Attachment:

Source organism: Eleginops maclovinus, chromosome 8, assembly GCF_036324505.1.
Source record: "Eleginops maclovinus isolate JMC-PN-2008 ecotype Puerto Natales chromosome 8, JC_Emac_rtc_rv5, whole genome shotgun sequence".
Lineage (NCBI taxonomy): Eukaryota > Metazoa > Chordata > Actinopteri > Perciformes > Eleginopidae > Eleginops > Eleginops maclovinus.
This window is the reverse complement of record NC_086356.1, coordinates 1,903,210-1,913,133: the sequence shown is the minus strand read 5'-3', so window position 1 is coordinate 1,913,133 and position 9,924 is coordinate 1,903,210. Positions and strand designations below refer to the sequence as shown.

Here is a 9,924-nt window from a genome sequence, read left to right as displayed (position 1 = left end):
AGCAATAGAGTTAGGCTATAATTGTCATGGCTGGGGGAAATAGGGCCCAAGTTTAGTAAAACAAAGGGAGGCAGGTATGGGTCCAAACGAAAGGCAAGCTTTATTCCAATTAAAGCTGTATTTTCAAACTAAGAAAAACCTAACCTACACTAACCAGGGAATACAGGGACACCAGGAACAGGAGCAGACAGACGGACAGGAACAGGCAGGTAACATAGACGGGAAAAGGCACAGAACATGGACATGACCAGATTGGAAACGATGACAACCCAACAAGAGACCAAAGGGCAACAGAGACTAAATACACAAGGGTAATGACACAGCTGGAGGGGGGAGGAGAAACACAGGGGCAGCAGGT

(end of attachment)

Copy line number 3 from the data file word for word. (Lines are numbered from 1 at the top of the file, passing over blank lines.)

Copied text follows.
Lineage (NCBI taxonomy): Eukaryota > Metazoa > Chordata > Actinopteri > Perciformes > Eleginopidae > Eleginops > Eleginops maclovinus.